Spiders attempt a white Christmas

It’s not exactly Christmas, but a blanket of white has covered some parts of dry land in the flooded district of Wagga Wagga in Victoria southern New South Wales [oops, thanks for the correction, Martin – still, it’s not as bad as me situating British Columbia in the USA on another blog]. It’s been reported in New Scientist here that spiders escaping from floodwaters have build massive webs covering entire fields.

It’s a sensible survival response by these spiders in an area that has just recorded its highest rainfall on record. I can’t tell what species they are, but it would be interesting to know. They don’t look like orb-weavers, so maybe they are species that line burrows (now drowned) with silk. The birds must be having a field day, literally.

And remember the words of the song:

Don’t call Wagga Wagga Wagga

Calling Wagga Wagga Wagga is wrong!

6 thoughts on “Spiders attempt a white Christmas

    • Thanks, Denis. Hope y’all are keeping dry down there. Luckily we’ve missed major rain up here (again), although we did get 36 mL in 20 minutes in a spectacular light-and-sound show. Lismore frequently experiences floods, but it seems the weather patterns have shifted so that the folks north of us and south of us are getting the floods instead.
      Your advice to never enter flood waters (by foot or car) is wise. It’s not worth the risk – there may be an unseen pothole or causeway washed away, or the waters may be running too fast, or a log may be pushed towards you unexpectedly. Fast-flowing water is very heavy and has a lot of force behind it.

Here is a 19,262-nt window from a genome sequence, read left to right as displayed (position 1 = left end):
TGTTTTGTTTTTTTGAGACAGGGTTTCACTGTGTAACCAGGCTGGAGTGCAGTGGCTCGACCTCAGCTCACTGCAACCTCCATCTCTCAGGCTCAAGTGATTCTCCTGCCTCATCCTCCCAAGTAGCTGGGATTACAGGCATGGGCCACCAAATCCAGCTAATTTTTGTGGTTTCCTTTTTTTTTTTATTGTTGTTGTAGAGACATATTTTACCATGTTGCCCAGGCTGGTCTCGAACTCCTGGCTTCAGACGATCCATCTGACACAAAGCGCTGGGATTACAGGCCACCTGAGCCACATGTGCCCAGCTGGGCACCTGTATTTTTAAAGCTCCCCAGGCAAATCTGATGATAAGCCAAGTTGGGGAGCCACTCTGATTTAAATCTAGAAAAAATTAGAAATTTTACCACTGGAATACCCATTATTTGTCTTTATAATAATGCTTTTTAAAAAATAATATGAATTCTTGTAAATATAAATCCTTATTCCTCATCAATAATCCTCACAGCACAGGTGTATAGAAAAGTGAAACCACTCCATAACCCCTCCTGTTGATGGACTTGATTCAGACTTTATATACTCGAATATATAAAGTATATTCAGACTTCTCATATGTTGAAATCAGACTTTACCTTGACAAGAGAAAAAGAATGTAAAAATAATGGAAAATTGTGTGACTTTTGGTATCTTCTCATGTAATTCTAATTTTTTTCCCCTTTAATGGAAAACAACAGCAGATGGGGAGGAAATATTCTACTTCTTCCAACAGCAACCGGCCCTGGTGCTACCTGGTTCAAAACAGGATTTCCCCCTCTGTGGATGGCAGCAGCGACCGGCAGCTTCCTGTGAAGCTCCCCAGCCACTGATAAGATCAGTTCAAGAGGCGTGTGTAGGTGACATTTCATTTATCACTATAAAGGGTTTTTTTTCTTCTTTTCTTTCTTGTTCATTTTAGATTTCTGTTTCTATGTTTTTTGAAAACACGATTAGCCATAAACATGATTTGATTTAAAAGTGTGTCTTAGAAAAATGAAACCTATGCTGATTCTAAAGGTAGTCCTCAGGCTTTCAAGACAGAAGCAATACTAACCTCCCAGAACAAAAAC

“Mythbusters” did a show on getting out of a car when it’s under water, and it was the most frightening I’ve ever seen. Your chances are slim unless you do exactly the right thing – sit tight until the car fills up inside, then you can open the door or window (unless the car has electronic opening windows, in which case they won’t open) and swim out. The pressure of the water on the door won’t allow you to open it until the interior of the car is filled up. With disorientation and fear (especially if the car is upside-down), the odds are against you. If you get out, then you are faced with the fast-flowing water. It’s not worth the risk.

    • Hi Martin,
      up here we’ve seen arachnids and insects cluster together on floating objects in huge numbers after a flood. Perhaps they call a truce, as it were, and don’t eat each other in such circumstances. Hope Queanbeyan is drying out.
      By the way, for US readers – Victorians are sometimes called “Mexicans” here as they are “south of the border” – the NSW/Vic border, that is.

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